Atheist Immigrant Wins Citizenship Despite Anti-War Beliefs

PHOTO: Margaret Doughty, seen here in this undated photo from Literacy Powerline where she is employed as an expert, has had trouble gaining US Citizenship as she is not a member of a church.

An atheist Englishwoman who has been living in Houston as a permanent U.S. resident for more than 30 years nearly lost her shot at citizenship because of her pacifist beliefs and lack of religion, but the "power of the people and the power of the press" helped her clear a key hurdle to U.S. naturalization.

Margaret Doughty, 64, said her decision to pursue citizenship came after years of working as a literacy advocate and fighting for the disenfranchised.

"It just seemed, after living here after all of this time and enjoying the benefits and the challenges of living here, it was time," Margaret Doughty, 64, told

"I've worked very hard, and I really work on initiatives that are about social justice and anti-poverty causes. It seemed, morally, that I shouldn't be an outsider working in this country, but an insider working inside."

Born in the small town of Tatsfield in Kent, England, the retired literacy advocate spent time volunteering around the world in her young adulthood, and ultimately settled with her family in Houston in 1980, she said.

She and her best friend, who was born in South Africa, decided recently to take the final step and become naturalized U.S. citizens.

They headed to the U.S. Citizenship and Immigration Services (USCIS) office in Houston and filled out the appropriate forms and ticked the appropriate boxes. They had to read a simple sentence in English to prove their language skills.

But the seemingly bureaucratic process hit a snag as she and an officer walked through her forms and reached the section about Doughty's willingness to take up arms in defense of the United States. Her friend complied and was sent through. It was there that Doughty, a lifelong pacifist, said no.

"When she got to the piece about bearing arms, the officer said, 'This is going to be a problem,'" Doughty recalled. "She said, 'You know, we're never going to ask you to fight. It's OK, you're an old woman,' almost like this is irrelevant. She suggested, and encouraged me to check the other box."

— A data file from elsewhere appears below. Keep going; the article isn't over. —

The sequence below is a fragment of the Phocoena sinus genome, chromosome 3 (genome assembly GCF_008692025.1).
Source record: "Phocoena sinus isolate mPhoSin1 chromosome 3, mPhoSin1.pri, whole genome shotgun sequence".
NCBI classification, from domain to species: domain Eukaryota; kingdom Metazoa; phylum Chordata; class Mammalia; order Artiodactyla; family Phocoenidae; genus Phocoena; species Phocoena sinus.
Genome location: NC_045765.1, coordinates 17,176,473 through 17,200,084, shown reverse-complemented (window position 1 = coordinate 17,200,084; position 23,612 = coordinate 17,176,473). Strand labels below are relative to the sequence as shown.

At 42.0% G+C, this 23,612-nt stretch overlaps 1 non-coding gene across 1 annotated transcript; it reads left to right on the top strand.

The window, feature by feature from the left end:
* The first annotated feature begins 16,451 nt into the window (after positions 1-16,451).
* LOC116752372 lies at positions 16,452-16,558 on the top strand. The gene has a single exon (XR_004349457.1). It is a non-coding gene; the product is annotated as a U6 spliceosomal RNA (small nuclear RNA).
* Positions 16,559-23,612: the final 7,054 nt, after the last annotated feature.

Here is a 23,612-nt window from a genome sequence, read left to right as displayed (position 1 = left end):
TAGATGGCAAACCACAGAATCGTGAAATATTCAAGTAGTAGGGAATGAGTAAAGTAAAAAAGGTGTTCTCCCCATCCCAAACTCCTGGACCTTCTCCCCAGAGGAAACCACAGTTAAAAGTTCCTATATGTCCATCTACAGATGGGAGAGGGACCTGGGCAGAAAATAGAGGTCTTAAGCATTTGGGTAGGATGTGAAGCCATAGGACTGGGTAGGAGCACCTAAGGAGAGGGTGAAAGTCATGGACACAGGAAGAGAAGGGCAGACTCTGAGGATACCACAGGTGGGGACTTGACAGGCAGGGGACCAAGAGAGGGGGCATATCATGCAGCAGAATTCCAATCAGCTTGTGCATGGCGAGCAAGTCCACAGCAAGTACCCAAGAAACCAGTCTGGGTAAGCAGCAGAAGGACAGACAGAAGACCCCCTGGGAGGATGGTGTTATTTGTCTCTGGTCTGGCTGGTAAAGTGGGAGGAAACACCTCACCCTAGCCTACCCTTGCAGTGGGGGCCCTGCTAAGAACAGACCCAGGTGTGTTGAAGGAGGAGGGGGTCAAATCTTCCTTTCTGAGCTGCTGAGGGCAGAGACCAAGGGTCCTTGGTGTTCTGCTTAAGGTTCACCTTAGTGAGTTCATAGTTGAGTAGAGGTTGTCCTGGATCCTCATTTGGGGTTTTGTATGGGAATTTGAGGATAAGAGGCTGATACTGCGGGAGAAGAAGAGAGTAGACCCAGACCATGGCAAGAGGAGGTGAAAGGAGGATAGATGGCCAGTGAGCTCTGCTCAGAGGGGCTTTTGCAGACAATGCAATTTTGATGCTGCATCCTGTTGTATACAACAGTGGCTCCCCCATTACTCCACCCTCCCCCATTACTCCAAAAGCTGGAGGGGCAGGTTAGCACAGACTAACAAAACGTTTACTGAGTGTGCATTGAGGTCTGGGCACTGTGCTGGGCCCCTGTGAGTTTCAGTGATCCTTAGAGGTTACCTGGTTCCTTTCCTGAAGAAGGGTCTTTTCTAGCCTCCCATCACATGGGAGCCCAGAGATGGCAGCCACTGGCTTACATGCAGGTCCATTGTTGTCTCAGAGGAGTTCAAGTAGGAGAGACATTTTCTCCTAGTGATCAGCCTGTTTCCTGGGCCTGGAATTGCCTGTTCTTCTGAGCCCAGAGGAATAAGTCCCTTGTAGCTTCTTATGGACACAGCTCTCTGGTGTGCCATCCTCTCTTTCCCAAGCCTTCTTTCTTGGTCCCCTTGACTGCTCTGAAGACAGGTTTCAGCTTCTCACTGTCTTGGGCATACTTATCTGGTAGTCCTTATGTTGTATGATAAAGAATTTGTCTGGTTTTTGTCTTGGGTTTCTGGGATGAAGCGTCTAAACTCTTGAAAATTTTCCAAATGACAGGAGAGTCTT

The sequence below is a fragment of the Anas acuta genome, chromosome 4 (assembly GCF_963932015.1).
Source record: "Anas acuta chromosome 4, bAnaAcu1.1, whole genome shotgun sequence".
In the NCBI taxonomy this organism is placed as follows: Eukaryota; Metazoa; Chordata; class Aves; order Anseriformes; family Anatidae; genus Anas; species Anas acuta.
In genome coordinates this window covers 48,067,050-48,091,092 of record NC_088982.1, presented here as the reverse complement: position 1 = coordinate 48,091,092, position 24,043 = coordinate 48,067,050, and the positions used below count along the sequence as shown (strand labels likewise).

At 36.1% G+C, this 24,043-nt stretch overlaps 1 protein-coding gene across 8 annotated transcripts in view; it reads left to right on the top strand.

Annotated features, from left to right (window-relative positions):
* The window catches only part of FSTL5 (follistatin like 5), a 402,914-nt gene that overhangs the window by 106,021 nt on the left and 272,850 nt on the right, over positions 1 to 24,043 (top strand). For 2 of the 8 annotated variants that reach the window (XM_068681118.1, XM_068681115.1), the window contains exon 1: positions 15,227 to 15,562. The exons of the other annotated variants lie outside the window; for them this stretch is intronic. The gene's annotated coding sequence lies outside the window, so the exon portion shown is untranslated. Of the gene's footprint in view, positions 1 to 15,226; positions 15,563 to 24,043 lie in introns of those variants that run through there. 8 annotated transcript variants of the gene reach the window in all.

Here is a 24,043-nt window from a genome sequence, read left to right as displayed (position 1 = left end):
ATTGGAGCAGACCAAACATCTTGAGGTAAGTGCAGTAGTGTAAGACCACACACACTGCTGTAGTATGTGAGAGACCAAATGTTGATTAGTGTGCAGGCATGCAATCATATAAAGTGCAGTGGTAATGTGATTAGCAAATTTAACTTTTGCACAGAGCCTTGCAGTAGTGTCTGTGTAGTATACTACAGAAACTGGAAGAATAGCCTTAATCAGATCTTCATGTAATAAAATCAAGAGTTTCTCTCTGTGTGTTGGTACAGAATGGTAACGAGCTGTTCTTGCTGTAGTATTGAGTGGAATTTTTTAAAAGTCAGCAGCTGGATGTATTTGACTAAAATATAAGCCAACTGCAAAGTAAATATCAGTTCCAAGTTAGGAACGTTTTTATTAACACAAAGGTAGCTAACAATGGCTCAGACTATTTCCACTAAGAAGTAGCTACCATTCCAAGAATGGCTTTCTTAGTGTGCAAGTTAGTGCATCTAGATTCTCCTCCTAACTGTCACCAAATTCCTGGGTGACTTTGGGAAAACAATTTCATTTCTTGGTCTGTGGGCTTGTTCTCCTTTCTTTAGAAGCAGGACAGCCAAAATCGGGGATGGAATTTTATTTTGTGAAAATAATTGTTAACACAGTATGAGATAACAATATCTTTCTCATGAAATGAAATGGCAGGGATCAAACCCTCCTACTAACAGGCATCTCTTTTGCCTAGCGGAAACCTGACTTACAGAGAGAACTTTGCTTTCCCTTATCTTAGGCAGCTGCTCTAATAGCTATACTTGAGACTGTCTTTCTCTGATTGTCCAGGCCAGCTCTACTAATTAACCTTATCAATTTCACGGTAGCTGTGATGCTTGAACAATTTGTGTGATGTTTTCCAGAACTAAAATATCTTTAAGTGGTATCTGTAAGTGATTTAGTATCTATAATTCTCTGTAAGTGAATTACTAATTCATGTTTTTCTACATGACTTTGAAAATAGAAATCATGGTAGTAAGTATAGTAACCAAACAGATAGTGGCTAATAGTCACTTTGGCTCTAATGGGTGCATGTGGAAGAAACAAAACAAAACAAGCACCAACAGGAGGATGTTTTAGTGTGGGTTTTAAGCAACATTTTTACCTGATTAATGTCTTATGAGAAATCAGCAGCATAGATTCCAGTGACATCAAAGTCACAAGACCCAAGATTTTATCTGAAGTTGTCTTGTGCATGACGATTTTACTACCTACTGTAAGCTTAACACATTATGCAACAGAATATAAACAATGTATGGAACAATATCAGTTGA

Doughty had even brought a typed statement on the matter, which read: "I cannot lie. I must be honest. The truth is that I would not be willing to bear arms. Since my youth I have had a firm, fixed and sincere objection to participation in war in any form or in the bearing of arms."

When asked whether she was objecting on religious grounds, Doughty said she does not: She's objecting on moral and ethical grounds.

"She said you aren't allowed to do that," Doughty recalled of the officer's comments. "That was the end of the interview."

Sent away and told a supervisor would intervene, Doughty waited patiently. Soon she received a call, and said she was told that "if there's anything you want to change, you can come back in."

She eventually returned to the office and, for a third time, was encouraged by the officer to change her statement.

"She swore me in, and then she encouraged me," she told "I thought, 'You've just asked me not to lie. If I lied now and changed it, why would you want me as a citizen, if I had that moral code?' She said, 'If you change your mind now, I'll sign this, and you can go to your swearing-in ceremony. I said, 'I can't do that.'"

The Houston Citizenship and Immigration Services office then responded to Doughty's conscientious objector claim by asking her to "Please submit a letter on official church stationery, attesting to the fact that you are a member in good standing and the church's official position on the bearing of arms."

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